Too many obstacles still hindering SA’s entrepreneurial growth

It is no secret that South Africa suffers from an unemployment crisis, with millions of people actively searching for employment. The recent Stats SA Quarterly Labour Force Survey once again highlighted this crisis, reporting that the unemployment rate has increased to 25.2% in the first quarter of 2013.

According to Christo Botes, spokesperson for the Sanlam / Business Partners Entrepreneur of the Year® competition, entrepreneurship is often promoted as a means to curb unemployment, yet despite the growing unemployment statistics, many obstacles continue to challenge entrepreneurs.

Botes points to the latest World Economic Forum (WEF) Global Competitiveness Report 2012 – 2013 which ranked South Africa 123 out of the 144 countries surveyed in terms of the burden of government regulation.

He says that the regulatory environment is seriously affecting businesses due to the cost of compliance, time and complexity. “Entrepreneurs can’t always afford to hire specialist employees or consultants to provide guidance and advice on compliance issues. Some businesses need to comply with more than 45 laws and have to submit up to 24 returns. The time that it takes to comply with all of these regulations can be a substantial cost to a business.”

Botes says that limited access to finance is another reality many entrepreneurs continue to face. “Small businesses often find that they do not qualify for credit due to low collateral and too high debt to equity levels.”

According to the 2012 Global Entrepreneurship Monitor (GEM) South Africa report, only 14% of individuals intend to pursue a business opportunity within the next three years. “This is below the average of 27% for efficiency-driven countries.”

Botes says that this low percentage could be attributed to the obstacles and challenges entrepreneurs are likely to encounter along their entrepreneurial journey.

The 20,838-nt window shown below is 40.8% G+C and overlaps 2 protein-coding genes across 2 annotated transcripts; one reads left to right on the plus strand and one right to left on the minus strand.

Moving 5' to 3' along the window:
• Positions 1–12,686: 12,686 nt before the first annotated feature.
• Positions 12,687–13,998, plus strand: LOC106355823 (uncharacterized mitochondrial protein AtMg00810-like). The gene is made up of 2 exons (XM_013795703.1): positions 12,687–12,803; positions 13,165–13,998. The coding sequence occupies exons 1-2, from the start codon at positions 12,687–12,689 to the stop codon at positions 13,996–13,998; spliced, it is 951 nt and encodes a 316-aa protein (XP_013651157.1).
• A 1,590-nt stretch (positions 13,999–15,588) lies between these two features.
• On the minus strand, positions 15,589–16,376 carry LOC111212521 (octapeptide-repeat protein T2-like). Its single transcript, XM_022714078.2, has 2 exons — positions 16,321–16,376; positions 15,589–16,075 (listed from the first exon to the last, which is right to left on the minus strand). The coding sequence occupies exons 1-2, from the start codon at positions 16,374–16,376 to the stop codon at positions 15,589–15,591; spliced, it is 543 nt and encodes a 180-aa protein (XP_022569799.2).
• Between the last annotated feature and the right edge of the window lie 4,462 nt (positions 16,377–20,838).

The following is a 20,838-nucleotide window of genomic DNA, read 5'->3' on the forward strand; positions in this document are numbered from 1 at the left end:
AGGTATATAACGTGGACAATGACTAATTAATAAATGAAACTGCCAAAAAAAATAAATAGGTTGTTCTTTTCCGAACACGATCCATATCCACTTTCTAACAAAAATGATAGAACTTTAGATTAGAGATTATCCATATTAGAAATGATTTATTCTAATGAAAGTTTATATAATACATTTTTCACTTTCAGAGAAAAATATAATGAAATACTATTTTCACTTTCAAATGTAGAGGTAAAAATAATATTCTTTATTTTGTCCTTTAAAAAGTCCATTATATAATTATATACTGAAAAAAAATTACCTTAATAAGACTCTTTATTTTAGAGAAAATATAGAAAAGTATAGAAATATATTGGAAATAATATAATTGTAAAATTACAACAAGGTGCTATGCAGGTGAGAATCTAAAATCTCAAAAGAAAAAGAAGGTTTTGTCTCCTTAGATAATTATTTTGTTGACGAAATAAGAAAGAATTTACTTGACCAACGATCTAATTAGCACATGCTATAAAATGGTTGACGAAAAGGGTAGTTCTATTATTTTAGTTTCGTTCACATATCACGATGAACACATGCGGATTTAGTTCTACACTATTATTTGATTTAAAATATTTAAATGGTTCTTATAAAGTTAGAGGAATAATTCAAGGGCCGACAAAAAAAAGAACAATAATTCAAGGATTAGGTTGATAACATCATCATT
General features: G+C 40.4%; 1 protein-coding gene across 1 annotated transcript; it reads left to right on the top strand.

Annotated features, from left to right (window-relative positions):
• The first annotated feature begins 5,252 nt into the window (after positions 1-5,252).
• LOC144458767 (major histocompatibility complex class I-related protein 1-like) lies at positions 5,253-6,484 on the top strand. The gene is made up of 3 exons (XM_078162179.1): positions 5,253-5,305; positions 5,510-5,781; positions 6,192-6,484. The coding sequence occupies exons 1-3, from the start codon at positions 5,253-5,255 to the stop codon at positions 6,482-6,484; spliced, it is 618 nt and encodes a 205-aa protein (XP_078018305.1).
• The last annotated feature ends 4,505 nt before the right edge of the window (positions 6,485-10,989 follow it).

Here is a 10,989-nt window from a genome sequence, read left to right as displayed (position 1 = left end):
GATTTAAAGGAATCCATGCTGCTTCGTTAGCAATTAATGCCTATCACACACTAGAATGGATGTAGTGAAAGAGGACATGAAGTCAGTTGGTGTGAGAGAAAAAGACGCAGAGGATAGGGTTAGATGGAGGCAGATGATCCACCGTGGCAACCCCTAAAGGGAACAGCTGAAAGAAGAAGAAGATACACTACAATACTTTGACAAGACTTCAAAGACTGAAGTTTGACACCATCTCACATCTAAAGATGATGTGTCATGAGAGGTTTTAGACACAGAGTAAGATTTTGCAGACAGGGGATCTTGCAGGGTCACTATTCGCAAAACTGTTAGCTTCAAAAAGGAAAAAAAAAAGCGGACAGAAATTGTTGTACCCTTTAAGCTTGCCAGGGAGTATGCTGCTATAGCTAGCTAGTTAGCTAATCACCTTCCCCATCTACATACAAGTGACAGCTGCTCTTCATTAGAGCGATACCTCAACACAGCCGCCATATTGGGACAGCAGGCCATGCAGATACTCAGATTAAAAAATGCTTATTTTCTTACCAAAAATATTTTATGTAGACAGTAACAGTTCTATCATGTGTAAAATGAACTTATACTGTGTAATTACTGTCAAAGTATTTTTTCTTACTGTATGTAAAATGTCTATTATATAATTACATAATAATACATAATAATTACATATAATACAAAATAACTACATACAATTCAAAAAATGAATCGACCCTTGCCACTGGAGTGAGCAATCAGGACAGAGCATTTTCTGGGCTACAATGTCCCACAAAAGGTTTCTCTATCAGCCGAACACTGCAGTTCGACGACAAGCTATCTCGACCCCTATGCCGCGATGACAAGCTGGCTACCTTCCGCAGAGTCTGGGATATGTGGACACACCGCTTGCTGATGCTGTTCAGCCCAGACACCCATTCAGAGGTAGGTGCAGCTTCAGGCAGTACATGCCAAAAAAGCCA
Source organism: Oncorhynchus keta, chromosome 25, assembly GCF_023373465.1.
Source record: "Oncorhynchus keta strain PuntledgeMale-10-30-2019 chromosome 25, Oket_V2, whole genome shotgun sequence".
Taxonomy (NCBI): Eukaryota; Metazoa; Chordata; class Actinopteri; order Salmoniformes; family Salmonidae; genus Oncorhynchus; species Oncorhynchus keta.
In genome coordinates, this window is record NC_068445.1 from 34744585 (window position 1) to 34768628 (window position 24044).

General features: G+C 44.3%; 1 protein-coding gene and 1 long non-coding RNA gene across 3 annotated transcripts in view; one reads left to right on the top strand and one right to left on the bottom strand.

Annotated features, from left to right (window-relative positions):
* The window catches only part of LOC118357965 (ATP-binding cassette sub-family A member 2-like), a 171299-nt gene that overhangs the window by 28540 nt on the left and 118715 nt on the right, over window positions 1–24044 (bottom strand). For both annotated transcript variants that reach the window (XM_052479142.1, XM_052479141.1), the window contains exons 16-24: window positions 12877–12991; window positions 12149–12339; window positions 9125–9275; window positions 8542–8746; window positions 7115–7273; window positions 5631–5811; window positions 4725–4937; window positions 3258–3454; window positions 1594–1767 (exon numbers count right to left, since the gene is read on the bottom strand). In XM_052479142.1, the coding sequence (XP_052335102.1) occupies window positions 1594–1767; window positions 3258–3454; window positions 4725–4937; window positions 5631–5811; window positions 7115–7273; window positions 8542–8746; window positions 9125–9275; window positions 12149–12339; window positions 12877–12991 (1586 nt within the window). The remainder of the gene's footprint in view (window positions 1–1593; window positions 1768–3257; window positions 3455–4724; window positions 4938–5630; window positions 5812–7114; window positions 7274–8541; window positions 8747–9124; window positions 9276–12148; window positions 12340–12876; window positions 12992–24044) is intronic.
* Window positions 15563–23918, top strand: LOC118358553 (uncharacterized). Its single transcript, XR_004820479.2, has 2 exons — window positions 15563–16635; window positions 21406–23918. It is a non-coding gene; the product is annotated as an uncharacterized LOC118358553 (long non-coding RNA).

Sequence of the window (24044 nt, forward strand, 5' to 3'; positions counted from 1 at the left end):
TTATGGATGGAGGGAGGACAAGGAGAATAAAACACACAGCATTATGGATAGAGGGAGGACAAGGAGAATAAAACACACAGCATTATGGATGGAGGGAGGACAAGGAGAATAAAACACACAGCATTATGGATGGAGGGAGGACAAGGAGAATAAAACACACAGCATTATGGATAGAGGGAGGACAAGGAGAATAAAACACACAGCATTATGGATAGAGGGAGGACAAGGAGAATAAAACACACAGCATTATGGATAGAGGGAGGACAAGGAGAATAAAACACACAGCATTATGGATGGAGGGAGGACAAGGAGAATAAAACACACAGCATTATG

“Increasing costs which entrepreneurs do not have control over, such as electricity, rates and taxes and unionised labour forces, are factors entrepreneurs have to bear in mind. These rising costs provide a constraint to South African entrepreneurs as they can’t compete against illegal cheap labour practices by competitors and imported products coming from areas where costs such as energy, municipal charges and labour are much lower.”

He adds that limited appropriate entrepreneurial training and development programs being implemented is also a constraint, and one of the key reasons why such a large percentage of new businesses fail. “A lack of education and training reduces management capacity and limits the survival and growth of new businesses.

“This downfall can however be improved with more appropriate and practical entrepreneurship training at primary, secondary and tertiary level. Creating additional incubators where entrepreneurs can be monitored and mentored during their first five years of startup will also aid entrepreneurship.”

Botes says that for entrepreneurship to flourish, South Africa needs to change the way the spirit of enablement, empowerment and real support of entrepreneurs is practiced.

“Influencing government legislation, in not only how the country facilitates the subject of entrepreneurship in schools, but also what legislation should be put in place to ensure that a healthy legal environment in which entrepreneurs can operate, is vital to promoting entrepreneurship.

“Such a healthy environment would include electricity rebates for small and medium enterprises (SMEs) within their first five years of operation and improved incentives to employ more people, as well as relaxed compliance to laws, by-laws, rules and regulations.

“We must revert back to acknowledging and promoting entrepreneurial excellence as the norm and not the exception and in turn, develop a new standard of excellence in entrepreneurship all over South Africa,” concludes Botes.